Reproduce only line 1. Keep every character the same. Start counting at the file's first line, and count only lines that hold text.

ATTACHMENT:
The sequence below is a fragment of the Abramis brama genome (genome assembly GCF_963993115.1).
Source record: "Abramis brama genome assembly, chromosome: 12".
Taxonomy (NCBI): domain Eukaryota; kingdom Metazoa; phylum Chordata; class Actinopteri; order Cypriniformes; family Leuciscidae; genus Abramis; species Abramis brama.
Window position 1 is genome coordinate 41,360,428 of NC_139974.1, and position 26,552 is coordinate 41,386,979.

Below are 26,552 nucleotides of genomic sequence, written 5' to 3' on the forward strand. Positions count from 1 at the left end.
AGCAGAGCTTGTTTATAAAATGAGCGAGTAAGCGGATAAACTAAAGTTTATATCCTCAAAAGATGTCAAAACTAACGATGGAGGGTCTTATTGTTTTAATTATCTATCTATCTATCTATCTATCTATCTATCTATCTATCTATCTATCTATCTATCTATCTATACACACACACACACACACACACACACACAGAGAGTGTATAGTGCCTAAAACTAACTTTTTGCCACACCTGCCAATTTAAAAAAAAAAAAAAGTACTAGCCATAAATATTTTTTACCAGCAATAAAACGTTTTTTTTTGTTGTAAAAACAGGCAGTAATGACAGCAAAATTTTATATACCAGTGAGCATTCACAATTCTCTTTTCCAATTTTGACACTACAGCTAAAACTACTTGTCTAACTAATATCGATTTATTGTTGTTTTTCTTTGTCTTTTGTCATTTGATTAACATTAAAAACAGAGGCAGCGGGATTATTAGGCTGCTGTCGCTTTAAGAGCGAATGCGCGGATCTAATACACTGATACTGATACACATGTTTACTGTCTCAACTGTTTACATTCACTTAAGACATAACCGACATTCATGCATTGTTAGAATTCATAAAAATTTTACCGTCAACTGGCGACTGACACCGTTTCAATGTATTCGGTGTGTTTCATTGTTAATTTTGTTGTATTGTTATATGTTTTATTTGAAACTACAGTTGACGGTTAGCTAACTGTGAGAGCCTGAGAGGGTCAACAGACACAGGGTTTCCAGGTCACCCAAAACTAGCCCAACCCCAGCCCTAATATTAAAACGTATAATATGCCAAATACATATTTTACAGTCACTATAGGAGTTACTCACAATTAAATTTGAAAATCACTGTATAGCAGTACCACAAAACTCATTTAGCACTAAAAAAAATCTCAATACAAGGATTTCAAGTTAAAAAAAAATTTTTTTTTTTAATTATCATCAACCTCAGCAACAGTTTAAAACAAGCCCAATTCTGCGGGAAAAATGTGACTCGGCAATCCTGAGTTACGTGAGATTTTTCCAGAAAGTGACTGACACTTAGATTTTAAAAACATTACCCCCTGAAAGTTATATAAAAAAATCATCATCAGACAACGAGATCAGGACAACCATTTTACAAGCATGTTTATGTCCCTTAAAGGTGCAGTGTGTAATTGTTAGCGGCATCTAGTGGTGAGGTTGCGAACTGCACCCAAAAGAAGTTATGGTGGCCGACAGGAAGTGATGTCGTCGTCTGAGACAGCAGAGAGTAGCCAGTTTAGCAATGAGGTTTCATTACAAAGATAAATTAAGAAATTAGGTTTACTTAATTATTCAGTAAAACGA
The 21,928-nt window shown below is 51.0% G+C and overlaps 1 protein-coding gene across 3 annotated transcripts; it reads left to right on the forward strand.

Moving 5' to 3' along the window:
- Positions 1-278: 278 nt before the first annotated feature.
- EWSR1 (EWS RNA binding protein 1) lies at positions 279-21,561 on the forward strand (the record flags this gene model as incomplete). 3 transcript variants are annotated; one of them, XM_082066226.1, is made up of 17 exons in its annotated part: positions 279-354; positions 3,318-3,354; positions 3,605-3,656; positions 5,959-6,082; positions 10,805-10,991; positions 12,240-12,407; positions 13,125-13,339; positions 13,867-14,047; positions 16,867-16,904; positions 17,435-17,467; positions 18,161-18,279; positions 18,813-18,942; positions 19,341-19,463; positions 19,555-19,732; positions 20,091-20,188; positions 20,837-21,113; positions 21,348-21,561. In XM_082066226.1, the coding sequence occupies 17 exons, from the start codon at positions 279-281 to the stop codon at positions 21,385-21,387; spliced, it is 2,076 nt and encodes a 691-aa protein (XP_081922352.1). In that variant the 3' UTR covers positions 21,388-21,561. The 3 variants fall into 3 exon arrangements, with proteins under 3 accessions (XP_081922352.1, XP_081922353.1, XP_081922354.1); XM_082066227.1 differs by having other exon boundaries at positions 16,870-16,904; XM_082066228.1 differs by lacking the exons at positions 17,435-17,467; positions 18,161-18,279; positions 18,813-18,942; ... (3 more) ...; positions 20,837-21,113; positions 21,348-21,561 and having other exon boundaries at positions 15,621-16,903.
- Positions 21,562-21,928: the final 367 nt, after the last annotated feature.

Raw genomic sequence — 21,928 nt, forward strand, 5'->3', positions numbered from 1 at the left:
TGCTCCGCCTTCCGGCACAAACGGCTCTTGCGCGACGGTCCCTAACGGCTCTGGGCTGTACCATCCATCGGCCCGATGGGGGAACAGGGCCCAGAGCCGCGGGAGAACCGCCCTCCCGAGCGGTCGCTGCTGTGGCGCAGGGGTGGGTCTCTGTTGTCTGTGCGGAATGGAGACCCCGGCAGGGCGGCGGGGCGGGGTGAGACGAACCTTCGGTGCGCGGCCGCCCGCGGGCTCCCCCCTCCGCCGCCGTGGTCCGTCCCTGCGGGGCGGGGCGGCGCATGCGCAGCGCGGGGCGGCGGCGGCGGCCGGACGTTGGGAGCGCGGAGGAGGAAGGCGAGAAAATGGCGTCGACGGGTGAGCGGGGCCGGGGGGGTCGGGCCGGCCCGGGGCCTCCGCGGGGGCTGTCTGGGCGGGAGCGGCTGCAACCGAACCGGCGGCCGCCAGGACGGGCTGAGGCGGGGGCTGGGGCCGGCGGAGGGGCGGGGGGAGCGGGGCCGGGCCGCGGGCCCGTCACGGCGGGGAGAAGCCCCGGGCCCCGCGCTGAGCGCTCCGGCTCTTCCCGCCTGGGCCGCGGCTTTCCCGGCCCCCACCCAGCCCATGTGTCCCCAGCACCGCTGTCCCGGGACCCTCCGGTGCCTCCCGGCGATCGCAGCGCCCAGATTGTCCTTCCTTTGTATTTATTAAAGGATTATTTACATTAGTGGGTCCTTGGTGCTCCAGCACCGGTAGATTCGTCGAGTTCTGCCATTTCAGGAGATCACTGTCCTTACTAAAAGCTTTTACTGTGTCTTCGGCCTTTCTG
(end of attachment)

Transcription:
The sequence below is a fragment of the Abramis brama genome (genome assembly GCF_963993115.1).